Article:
A Guide to Celebrating Dia de los Muertos in L.A.

Have a fun (and respectful) Day of the Dead
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Yes, today is Halloween. No, Dia de los Muertos is not Mexican Halloween. Day of the Dead, celebrated November 1 and 2, dates back thousands of years to the pre-Hispanic era, when indigenous people in Mexico considered mourning the dead disrespectful because death is just another stage in the cycle of life.

The present-day incarnation of the holiday, as it’s celebrated in Latin America and the U.S., incorporates both indigenous and Christian traditions, including making ofrendas, reading short poems called calaveras, and enjoying the dishes and drinks that were enjoyed by the dearly departed.

Why are modern-day Angelenos so into Dia de los Muertos? As L.A. Taco’s Areli Morales puts it, “Because it is an amazing holiday that makes you think of life in a death-positive way.” Some celebrations are more legit than others, but if you are looking for way to celebrate the tradition in fun (and respectful) way, here are some options. (Oh and you can learn more about the holiday’s history in L.A. here.)

Dia de los Muertos on Olvera Street

With all its history and cultural lore, Olvera Street is a perfect place to celebrate Dia de los Muertos. Through November 2, the festival includes nightly novenario processions, which feature candlelight, Aztec dancers, and a traditional Mayan blessing-soul cleansing, and after each procession, participants will be served pan de muerto and champurrado. On November 1-3, face painters will be in attendance to transform mortal faces into calaveras, and the plaza is hosting two full days of entertainment on Saturday and Sunday, November 2 and 3 (in addition to two evenings of entertainment on October 31 and November 1). See the full schedule here. And, of course, don’t forget to check out the display of ofrendas. Admission is free. 125 Paseo de la Plaza, downtown.

Selena for Sanctuary

Selena tribute band Selenamos serves as the house band for this all-female lineup that includes Empress Of, Ceci Bastida, and San Cha on Friday, November 1, as part of Grand Park’s annual Dia de los Muertos festivities. The show is being organized by Solidarity for Sanctuary, an organization whose mission it is “to raise awareness about issues concerning immigrant communities and offer resources to help them through the immigration process.” Salvadoran poet Yesika Salgado hosts and L.A. streetwear brand Kids of Immigrants sell merch. And check out the 40-plus alters on display on the performance lawn, on view through Sunday, November 3. Grand Park, downtown.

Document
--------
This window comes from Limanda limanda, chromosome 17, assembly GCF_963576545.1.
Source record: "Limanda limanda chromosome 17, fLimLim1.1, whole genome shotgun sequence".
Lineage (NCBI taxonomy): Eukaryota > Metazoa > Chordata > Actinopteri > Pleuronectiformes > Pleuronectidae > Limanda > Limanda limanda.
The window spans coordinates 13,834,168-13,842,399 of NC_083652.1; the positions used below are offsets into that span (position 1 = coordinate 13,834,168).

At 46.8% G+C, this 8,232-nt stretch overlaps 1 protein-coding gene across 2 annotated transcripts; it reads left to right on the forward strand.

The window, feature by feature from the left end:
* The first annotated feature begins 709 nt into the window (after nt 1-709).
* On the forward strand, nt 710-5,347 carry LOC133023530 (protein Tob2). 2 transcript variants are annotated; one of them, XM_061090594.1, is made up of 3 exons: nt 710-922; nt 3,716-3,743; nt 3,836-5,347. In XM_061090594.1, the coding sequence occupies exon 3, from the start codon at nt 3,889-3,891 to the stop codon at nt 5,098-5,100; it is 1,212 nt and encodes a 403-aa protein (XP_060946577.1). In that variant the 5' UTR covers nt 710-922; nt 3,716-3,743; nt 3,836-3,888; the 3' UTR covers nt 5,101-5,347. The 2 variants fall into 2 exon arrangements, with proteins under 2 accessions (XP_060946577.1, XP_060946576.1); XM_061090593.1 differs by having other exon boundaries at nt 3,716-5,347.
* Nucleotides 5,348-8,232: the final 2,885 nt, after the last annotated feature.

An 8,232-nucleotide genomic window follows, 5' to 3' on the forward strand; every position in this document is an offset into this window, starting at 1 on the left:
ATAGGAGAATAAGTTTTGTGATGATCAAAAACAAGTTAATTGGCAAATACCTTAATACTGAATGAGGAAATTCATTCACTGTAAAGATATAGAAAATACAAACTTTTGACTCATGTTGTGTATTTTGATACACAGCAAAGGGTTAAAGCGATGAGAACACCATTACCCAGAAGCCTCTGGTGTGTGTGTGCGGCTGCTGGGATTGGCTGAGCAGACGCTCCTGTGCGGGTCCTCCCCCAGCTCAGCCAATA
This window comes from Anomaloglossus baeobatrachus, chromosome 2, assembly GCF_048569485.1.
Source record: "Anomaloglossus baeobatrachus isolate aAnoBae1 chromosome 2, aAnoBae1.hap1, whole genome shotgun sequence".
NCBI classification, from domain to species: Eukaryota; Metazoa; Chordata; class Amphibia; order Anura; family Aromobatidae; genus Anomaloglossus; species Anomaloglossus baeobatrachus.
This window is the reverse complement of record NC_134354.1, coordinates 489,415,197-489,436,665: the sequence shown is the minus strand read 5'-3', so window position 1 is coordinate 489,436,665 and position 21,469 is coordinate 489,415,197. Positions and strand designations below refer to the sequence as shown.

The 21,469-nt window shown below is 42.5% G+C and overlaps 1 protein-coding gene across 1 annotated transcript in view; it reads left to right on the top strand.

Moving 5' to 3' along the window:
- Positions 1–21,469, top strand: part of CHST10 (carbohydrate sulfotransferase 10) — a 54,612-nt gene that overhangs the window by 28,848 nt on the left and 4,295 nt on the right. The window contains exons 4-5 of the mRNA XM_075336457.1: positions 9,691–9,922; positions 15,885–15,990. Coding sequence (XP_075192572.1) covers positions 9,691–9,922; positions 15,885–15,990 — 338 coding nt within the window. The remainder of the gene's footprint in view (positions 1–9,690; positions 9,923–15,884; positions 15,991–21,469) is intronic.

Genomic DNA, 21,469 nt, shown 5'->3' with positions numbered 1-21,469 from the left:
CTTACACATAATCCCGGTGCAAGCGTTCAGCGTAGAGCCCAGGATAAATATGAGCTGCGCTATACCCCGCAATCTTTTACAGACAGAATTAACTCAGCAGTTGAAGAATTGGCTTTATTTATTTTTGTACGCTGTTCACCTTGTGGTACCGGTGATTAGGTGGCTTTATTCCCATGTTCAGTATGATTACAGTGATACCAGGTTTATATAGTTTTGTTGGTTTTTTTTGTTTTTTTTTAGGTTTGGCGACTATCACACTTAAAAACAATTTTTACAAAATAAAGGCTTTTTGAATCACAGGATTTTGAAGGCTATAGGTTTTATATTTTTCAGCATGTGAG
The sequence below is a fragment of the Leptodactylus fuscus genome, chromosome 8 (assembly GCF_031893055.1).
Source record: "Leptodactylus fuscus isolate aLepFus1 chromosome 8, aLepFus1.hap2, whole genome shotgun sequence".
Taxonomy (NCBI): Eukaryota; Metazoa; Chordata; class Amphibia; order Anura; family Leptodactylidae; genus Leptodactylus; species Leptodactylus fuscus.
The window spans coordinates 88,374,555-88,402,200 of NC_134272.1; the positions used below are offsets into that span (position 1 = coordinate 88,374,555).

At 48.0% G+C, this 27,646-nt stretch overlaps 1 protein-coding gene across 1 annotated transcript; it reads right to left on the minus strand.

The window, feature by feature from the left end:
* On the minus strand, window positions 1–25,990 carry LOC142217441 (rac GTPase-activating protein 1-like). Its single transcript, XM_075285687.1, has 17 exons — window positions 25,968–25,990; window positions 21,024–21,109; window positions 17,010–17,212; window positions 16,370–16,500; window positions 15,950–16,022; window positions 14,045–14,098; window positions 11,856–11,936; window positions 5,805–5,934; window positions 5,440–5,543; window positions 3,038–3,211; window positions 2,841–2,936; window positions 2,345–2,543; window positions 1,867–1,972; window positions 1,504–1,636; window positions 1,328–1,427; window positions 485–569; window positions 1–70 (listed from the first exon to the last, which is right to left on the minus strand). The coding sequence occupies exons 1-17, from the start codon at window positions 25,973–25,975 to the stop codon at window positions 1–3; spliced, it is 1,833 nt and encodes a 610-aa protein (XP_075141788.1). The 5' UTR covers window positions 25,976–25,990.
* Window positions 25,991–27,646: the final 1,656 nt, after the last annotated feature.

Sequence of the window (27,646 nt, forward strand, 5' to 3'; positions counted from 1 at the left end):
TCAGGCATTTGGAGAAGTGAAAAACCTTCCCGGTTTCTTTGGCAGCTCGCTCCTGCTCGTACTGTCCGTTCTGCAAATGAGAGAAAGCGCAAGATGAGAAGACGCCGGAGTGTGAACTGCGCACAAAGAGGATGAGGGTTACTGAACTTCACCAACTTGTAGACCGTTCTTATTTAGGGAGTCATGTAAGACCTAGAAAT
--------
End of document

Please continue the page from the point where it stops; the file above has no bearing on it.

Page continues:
Dia de los Muertos—Sacred Migrations at Hollywood Forever

For 20 years, Angelenos have celebrated Dia de los Muertos at Hollywood Forever Cemetery. This year, the theme is the monarch butterfly, symbolizing the dreamers and immigrants whose migration parallels that of the winged beauties that migrant between Mexico and the United States. View over 100 alters honoring the dead, check out the Aztec dancers, or, if you’ve got the goods, enter the costume contest. Sat., Nov. 2, noon-midnight, 6000 Santa Monica Blvd., East Hollywood.

46th Annual Dia de los Muertos Celebration at Self Help Graphics

Considered the oldest celebration of Dia de los Muertos in L.A. the event presented by Self Help Graphics is in its 46th year. This year’s celebration and exhibition is titled “Ancestral Lights” and will feature traditional altars, family workshops, a muertito marketplace, food vendors, and live entertainment. The event will take place on November 2 with the exhibition running through November 27 at SHG. 1300 E. 1st St., Los Angeles, 90033.

Coco at the Hollywood Bowl

Squeeze one last bit of fun out of Dia de los Muertos when Coco is projected at the Hollywood Bowl Friday and Saturday, November 8 and 9. A live orchestra accompanies the Disney/Pixar tearjerker, and the night also features appearances by Eva Longoria, Mariachi Divas, Miguel, Lele Pons, and more. 2301 N. Highland Ave., Hollywood Hills.


RELATED: How the Women Who Brought Día de Los Muertos to L.A. Carry on the Tradition


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